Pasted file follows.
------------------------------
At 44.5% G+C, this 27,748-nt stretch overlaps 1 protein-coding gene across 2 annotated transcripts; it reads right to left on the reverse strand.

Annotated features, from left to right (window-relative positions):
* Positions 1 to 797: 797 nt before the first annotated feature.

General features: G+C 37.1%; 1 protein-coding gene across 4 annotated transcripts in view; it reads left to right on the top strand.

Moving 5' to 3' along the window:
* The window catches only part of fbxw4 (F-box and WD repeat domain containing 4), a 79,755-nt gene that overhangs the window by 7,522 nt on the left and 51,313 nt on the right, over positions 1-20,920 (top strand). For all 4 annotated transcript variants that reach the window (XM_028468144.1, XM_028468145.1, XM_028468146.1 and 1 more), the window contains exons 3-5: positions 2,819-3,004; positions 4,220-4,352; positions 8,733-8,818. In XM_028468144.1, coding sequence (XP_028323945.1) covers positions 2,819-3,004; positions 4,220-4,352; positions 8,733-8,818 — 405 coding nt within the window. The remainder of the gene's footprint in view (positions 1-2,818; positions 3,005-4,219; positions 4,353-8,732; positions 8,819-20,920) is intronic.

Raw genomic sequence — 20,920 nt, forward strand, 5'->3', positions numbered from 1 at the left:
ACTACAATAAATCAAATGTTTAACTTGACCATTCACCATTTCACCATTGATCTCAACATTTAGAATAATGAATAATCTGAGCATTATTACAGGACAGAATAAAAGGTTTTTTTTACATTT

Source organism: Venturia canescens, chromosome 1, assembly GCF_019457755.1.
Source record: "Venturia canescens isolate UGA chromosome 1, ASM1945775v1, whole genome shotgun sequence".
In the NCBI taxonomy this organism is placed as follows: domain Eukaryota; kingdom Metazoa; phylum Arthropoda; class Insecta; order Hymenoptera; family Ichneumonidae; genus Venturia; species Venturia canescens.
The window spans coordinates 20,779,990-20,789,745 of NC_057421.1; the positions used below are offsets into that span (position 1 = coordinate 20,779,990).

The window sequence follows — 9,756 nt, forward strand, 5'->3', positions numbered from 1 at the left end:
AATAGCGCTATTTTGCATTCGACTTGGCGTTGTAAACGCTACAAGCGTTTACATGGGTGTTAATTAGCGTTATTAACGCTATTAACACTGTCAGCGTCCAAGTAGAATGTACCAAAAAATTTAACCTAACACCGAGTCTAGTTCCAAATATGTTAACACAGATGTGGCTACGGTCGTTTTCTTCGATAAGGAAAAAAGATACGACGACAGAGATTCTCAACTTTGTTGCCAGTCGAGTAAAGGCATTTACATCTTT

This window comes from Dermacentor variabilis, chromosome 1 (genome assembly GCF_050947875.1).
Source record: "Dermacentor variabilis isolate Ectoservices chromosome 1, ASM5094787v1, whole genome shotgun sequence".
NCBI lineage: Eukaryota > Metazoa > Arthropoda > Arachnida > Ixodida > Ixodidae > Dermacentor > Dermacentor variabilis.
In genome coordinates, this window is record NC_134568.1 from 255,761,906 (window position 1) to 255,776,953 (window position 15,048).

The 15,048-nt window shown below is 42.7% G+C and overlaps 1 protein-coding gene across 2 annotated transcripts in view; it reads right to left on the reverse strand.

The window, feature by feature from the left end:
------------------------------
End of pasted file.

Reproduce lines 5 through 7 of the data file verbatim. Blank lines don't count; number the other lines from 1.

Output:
Moving 5' to 3' along the window:
* The window catches only part of fbxw4 (F-box and WD repeat domain containing 4), a 79,755-nt gene that overhangs the window by 7,522 nt on the left and 51,313 nt on the right, over positions 1-20,920 (top strand). For all 4 annotated transcript variants that reach the window (XM_028468144.1, XM_028468145.1, XM_028468146.1 and 1 more), the window contains exons 3-5: positions 2,819-3,004; positions 4,220-4,352; positions 8,733-8,818. In XM_028468144.1, coding sequence (XP_028323945.1) covers positions 2,819-3,004; positions 4,220-4,352; positions 8,733-8,818 — 405 coding nt within the window. The remainder of the gene's footprint in view (positions 1-2,818; positions 3,005-4,219; positions 4,353-8,732; positions 8,819-20,920) is intronic.

Raw genomic sequence — 20,920 nt, forward strand, 5'->3', positions numbered from 1 at the left: